An Alternate View of Black History Month

Image by Daniel Fishel for The Washington Post

There’s no doubt that we Americans need to know more about Black history. There’s also no doubt that even as we recognize the need to root out white supremacy and institutional racism in all its manifestations, more and more white Americans have become aware of the racial injustices that continue to mar our country as we seek to live up to our ideals. But is a “celebration of Black History Month” a meaningful contribution to that moral imperative? Ernest Owens, a journalist in Philadelphia, thinks not.

In an Op Ed in The Washington Post, Owens explains why “I don’t need or want corporations celebrating Black History Month.”

Here is his essay in its entirety.

“The first day of the month brought yet another yearly reminder of why I’ve grown to cringe every February as a Black American. Soon after receiving a thoughtless ‘Happy Black History Month’ email from a White colleague, a friend messaged me with a crying emoji. ‘And they made Siri say it’” she wrote with a screenshot of her White employer’s ‘Happy Black History Month’ text with the Apple notification stating that it was sent from the monotone virtual assistant. She punctuated that with a skull emoji. We both had to laugh to keep from crying. A boss from a Fortune 500 company couldn’t even muster the consideration to pander to her with his own fingertips.

“It became clear we were in for a month of empty platitudes after a year that had already been filled with tons of them. Just like Pride Month, Black History Month has become a routine time of year when corporations say the absolute most while doing the least for marginalized communities. As a Black queer millennial, I’ve grown tired of both June and February because I find myself feeling more insulted than inspired by the way the same companies who deny both of my identities any other time of the year find it suddenly mandatory to suggest otherwise.

“This month we can expect organizations to post statements, graphics and video clips on social media filled with blanket declarations of ‘celebrating’ Black history and culture. Watch as your White boss tries to get ‘creative’ and find a way to ‘get staff in the spirit’ in the most offensive ways. Once a teacher gave me a gift wrapped in Kente cloth when I was a part-time after-school program coordinator a few years ago. (I have yet to burn that sage-scented candle she thought was going to make me ‘beam with Black Boy Joy.’)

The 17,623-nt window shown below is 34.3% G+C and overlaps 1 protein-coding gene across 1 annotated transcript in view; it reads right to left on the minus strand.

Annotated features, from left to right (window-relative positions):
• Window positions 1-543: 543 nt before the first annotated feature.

“After the racial uprisings of last summer, you would think White people would have gotten the hint that such superficial attempts to address Black inequity are worthless. I had hoped that after all of the Black Lives Matter conversations, woke book clubs and anti-racism virtual trainings, White people had learned some valuable lessons.

“Corporations also tried to wrap themselves in the flag of racial justice with the most basic ways to express their support for the Black Lives Matter movement. UberEats waived delivery fees for users ordering from Black-owned restaurants (although they may have allowed restaurants who were not Black-owned to take advantage of that). Warner Bros. offered free rentals of the movie ‘Just Mercy.’ NFL Commissioner Roger Goodell apologized for not supporting athletes protesting against police brutality — even though former San Francisco 49ers quarterback Colin Kaepernick never got his job back.

“Since then, much still hasn’t changed.

“There’s only been one Black woman added to the Fortune 500 CEO club, Silicon Valley remains a White tech bro scene, and much of the enthusiasm to address racial equity and ‘keep the conversation going’ has died down across the board.

“All of this makes it hard to stomach Facebook displaying a Black History Month illustration while advocacy organizations, such as Color for Change, recently had to demand a civil rights accountability infrastructure from the company following years of reported racial bias.

“It was difficult to scroll down my Twitter timeline and watch CBS News post a clip of Rosa Parks speaking on injustice after the news that another investigation has to be conducted into allegations of racial discrimination at the media company.

“Until corporations find concrete ways to address the ongoing ways they directly hurt Black communities, they should stop their farcical marketing campaigns celebrating Black History Month. This month shouldn’t be an excuse for companies to roll out PR stunts or attempt to absolve themselves from true accountability. Instead, it should be a time for corporate executives to move away from the aesthetics and the token compliments and find ways to invest their money, resources and power back into the hands of a community that’s been disproportionately exploited and erased. [emphasis mine]